Virgin Islands Native Plants

 
Century plant (Agave missionum)
Photo by Dan Clark
Century plant (Agave missionum)
The Century plant is a large succulent shrub with prickly edged leaves. It produces a tall main stem with branches and many cluster of flowers. In early spring to summer, large bright yellow flowers bloom.
 
Cactus
Photo by David Horner

Prickly pear (Optuntia dillenii)

One of the more common Optuntia species in the dry coastal scrublands of St. John. The red pear-shaped fruit and the pads are edible. It produces 2-3 inch yellow flowers.
 
Mammillaria nivosa
Photo by Dan Clark

Woolly Nipple Cactus (Mammillaria nivosa)

This colorful cactus is found on the rocky outcroppings of the north shore. It blooms in the spring and has a club-shaped dark red fruit.
 
Melocactus intortus Turks cap
Photo by Dan Clark
Turk's Cap (Melocactus intortus)
Found throughout the Caribbean, this barrel-shaped cactus grows in the coastal limestone areas and cliff formations of the island. They produce bright pink tubular-shaped flowers, which are edible

Turk's Cap Melocactus intortus
Photo by David Horner
 
Liana fragante Distictis lactiflora
Photo by Dan Clark

Liana fragante (Distictis lactiflora)

This woody vine climbs using tendrils with adhesive discs, and produces fragrant flowers almost year-round.
 
Croton astroites 300x299
Photo by Dan Clark

Wild marang (Croton astroites)

A tall shrub found in the coastal scrublands and disturbed areas.

 
Catch and Keep (Acacia retusa)
Photo by Dan Clark

Catch and Keep (Acacia retusa)

This common weed forms dense thickets of vine-like vegetation. It is found throughout the island. Covered in hundreds of hooked spines, catch and keep is aptly named for its ability to hook into and hold onto anything.
 
Acacia tortuosa with seed
Photo by Dan Clark

Casha (Acacia tortuosa)

The Casha is a large deciduous shrub with bright yellow flowers found in coastal scrublands. It has long sharp thorns and produces round golden flowers.


Acacia tortuosa flower
 
Christmas bush (Comocladia dodonaea)
Photo by Dan Clark
Christmas Bush (Comocladia dodonaea)
Another common name for this bush is poison ash. The sap on the leaves causes a rash similar to poison ivy. The bush is native to the Caribbean and found throughout St. John.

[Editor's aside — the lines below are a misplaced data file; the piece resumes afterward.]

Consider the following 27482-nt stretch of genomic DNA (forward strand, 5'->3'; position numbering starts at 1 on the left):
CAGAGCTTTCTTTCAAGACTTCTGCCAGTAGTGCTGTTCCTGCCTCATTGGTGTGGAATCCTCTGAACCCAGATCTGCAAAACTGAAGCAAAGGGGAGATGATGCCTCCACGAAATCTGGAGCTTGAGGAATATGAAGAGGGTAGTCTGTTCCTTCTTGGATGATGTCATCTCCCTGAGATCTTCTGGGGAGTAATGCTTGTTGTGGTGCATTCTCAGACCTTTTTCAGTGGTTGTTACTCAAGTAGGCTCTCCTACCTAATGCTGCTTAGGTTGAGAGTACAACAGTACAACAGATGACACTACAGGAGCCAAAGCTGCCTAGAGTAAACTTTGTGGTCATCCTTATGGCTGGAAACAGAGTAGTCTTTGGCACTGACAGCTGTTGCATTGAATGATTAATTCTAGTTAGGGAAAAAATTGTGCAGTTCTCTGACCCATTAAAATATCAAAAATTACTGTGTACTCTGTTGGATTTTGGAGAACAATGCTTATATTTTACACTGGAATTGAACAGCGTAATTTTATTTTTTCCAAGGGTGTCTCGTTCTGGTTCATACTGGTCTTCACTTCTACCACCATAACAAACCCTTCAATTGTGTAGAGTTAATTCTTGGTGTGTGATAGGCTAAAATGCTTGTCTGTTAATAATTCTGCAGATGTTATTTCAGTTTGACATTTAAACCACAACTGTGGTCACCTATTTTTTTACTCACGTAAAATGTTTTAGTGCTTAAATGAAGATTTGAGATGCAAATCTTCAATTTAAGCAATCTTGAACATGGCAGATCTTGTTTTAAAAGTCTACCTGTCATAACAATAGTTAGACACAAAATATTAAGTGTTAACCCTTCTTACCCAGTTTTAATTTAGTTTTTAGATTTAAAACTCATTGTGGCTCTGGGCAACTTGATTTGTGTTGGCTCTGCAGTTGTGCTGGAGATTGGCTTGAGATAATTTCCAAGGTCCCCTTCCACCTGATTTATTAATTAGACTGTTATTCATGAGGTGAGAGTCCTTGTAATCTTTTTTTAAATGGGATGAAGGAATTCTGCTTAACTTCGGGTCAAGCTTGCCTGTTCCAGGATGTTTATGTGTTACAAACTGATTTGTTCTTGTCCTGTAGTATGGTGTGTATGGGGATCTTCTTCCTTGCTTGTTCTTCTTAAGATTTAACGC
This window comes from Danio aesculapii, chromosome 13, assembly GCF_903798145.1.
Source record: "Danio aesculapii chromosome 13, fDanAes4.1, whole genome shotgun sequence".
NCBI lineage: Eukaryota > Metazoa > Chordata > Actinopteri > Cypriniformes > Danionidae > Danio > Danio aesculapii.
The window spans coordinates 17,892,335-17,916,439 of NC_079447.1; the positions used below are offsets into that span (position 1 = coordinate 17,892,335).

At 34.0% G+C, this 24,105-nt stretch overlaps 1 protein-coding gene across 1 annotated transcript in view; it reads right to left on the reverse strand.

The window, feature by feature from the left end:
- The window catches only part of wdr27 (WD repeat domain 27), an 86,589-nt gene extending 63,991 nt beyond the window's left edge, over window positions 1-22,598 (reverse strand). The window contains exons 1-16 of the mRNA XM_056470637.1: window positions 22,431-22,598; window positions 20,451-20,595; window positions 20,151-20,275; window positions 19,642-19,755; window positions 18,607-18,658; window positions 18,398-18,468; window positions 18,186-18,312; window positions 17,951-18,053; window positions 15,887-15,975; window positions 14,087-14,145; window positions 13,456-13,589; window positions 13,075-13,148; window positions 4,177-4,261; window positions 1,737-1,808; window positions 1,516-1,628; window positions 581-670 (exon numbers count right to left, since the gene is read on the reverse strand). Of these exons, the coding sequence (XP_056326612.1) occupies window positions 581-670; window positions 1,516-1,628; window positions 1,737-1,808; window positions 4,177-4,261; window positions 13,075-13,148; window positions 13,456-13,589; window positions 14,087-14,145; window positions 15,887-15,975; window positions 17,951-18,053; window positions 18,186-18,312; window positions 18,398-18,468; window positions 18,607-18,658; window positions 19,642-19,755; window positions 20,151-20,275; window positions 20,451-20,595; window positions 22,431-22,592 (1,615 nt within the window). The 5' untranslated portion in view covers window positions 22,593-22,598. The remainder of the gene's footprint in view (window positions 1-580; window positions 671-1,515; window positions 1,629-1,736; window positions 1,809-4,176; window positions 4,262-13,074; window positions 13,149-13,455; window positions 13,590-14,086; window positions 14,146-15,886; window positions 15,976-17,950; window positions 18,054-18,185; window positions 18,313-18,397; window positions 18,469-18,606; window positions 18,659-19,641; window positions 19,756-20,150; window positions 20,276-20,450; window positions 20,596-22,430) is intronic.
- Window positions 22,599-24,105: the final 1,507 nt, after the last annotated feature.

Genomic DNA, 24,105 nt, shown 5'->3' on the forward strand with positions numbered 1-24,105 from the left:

Antherium cordatum
Photo by Dan Clark
Hand Leaf (Anthurium cordatum)

The hand leaf is a long-stemmed plant with huge leaves. It produces whitish flowers and fleshy bright red, white or lavender berries. It is found in the understories of moist forests.

 
Byrsonima lucida
Photo by Dan Clark

Locustberry (Byrsonima lucida)

The locustberry is a low evergreen shrub and has flowers that turn from white to pink to crimson, making it a showy plant. It has irregular branches and can grow 8-10 feet in good soil. The flowers attract butterflies.

 
Eugenia earhartii

Eugenia earhartii

This rare shrub exists in only two locations, both on St. John. Eugenia branches from the base of the plant and produces delicate white flowers with pink centers. This plant is currently protected within Virgin Islands National Park.
 
Dog Caper (Capparis flexuosa)
Photo by Dan Clark
Dog caper (Capparis flexuosa)
The Dog caper has yellow to white flowers and flowers at night or early morning. It is found throughout the Virgin Islands West Indies, Florida to South America.
 
Wattapama

Wattapama (Poitea florida)

This small tree is native only to Puerto Rico and the Virgin Island. There blooms are a glorious lavender purple blooming after strong spring rains.
 
Night blooming cereus in full bloom

Night blooming cereus (Selenicereus grandiflorus)

The Night-Blooming Cereus cactus has large, beautiful white flowers that open for one night only. Bats and moths have the important job of pollinating these magnificent flowers.

 
Check out our plants to avoid before heading out into the woods for a hike.

Last updated: June 12, 2017

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1300 Cruz Bay Creek
St. John, VI 00830

Phone:

(340) 776-6201 x238
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